Queen Juliana Bridge, Curaçao 1980
You choose a lens, an angle to shoot from, a frame within which a selected part of what you see will be depicted, the items that will be juxtaposed. You decide what will happen in foreground and background and if you’re going to shoot black and white or color. Then you make up your mind if you are going to wait for the sun or that you’ll be using flash or tungsten, or maybe both. Or maybe a time exposure?
Slowly you’re getting the idea of what your picture – your ‘slice of reality’ – is going to look like. The final result will furthermore be influenced by your camera format and the filters you’re using, all of them adding extra subjectivity.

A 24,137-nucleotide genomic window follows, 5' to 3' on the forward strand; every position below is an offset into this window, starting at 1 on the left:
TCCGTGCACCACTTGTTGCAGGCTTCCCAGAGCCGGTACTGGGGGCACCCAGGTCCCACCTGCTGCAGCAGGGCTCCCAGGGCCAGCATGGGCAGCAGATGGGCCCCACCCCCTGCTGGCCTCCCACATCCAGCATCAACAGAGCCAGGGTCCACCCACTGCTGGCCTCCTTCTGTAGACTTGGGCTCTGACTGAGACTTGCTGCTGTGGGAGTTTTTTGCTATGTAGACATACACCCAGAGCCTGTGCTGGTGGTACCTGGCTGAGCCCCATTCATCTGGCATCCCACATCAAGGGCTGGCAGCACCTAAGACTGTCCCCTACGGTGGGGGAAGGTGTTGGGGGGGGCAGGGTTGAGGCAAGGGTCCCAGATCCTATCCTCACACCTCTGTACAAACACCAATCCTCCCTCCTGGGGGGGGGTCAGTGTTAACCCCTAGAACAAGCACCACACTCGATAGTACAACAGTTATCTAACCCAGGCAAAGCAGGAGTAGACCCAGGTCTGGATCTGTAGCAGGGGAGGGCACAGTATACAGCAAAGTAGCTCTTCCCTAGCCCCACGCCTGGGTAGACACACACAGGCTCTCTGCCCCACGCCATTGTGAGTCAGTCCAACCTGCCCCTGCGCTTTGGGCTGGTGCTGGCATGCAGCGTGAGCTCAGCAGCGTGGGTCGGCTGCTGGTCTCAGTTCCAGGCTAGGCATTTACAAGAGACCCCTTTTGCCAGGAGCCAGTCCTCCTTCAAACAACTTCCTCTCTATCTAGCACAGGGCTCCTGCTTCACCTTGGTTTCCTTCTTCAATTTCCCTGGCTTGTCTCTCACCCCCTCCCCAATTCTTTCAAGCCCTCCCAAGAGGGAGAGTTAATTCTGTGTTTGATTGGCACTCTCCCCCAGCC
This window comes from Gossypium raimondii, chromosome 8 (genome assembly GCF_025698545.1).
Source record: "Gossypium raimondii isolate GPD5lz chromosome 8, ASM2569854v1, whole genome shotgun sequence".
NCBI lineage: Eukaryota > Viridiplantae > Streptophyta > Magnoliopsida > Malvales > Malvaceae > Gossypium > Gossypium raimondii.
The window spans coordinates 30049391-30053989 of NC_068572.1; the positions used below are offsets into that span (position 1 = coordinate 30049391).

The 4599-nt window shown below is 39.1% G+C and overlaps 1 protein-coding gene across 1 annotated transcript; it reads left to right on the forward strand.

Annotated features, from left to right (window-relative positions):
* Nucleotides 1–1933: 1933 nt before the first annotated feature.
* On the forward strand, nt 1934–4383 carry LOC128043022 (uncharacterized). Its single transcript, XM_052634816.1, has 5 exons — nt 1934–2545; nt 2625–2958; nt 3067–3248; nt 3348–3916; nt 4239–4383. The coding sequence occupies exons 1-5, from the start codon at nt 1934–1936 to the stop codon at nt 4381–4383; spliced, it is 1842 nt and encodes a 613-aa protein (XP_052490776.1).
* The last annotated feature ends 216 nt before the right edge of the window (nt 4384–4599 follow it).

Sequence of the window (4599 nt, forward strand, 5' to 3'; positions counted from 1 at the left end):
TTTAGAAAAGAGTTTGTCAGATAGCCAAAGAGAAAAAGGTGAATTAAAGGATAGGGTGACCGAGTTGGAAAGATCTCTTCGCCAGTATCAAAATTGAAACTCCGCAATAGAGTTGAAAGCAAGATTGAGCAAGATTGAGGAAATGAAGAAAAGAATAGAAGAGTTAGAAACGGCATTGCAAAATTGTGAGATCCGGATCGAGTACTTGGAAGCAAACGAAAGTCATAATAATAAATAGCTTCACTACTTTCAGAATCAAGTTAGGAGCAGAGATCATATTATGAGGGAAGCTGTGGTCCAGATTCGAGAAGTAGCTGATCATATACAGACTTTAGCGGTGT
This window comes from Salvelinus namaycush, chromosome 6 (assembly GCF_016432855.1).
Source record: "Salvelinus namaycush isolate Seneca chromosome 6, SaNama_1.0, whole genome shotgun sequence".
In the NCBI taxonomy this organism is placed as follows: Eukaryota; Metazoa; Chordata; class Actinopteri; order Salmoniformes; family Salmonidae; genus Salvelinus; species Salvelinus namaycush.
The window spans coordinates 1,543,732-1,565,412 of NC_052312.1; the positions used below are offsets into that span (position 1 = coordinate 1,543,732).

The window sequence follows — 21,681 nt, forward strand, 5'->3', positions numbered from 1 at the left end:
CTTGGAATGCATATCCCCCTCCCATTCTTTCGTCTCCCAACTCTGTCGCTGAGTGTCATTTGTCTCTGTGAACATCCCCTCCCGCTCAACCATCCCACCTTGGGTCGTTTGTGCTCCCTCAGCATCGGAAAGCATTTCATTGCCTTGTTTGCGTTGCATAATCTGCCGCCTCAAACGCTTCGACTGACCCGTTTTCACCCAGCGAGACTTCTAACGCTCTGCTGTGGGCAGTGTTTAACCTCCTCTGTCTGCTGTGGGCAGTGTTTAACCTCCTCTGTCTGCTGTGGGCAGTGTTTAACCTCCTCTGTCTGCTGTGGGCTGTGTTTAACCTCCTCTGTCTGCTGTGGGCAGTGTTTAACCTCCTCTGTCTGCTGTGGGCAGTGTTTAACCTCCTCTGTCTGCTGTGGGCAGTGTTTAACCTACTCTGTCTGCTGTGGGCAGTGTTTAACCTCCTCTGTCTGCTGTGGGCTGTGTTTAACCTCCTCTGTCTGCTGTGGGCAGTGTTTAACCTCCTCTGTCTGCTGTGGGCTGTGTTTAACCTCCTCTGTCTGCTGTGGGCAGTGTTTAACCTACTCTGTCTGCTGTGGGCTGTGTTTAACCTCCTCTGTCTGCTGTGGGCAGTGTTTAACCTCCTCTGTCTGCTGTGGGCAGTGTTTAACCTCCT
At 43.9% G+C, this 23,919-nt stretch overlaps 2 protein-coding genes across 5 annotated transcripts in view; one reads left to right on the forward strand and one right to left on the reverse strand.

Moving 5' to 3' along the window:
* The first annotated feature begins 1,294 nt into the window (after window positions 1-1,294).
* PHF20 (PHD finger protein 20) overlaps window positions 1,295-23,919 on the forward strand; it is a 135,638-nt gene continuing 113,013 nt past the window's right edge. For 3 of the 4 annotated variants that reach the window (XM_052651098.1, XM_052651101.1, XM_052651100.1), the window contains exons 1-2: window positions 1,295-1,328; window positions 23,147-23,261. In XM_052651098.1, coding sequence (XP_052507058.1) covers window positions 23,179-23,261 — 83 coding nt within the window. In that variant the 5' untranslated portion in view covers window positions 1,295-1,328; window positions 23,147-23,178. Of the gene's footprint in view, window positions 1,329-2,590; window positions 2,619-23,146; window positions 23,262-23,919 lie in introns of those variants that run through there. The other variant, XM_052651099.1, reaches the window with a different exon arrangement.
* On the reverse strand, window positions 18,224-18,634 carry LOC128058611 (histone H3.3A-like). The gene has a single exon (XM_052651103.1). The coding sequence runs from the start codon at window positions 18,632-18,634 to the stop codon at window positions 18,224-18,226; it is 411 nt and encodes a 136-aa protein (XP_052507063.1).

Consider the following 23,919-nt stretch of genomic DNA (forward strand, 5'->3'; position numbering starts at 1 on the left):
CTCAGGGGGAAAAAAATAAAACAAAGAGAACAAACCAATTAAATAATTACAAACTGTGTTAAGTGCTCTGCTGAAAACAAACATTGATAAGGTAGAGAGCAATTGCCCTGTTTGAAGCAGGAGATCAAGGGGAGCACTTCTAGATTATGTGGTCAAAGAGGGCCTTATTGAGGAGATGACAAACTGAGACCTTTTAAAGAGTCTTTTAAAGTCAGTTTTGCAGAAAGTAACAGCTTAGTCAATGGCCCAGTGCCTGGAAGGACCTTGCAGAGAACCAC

Finally, just before ‘the decisive moment’, your decisive moment, you ask your subject – in case you’re shooting people – to look a little to the left or right, and then you push the button. The shutter will be released and reality will be captured.
Then you start up your computer and use a raster graphics editing program to add the final touch. If you had chosen to work in the traditional, analogue way you’ll end up in the darkroom where you’re confronted with lots of hard to avoid, but fully accepted, chemical and printing effects.
One way or the other, you’re always dealing with a personal, subjective vision of reality, which means nothing in photography, staged or not, is ‘real’ or ‘true’. It only looks like it.
Just as Richard Avedon once said: “All photographs are accurate. None of them is the truth.”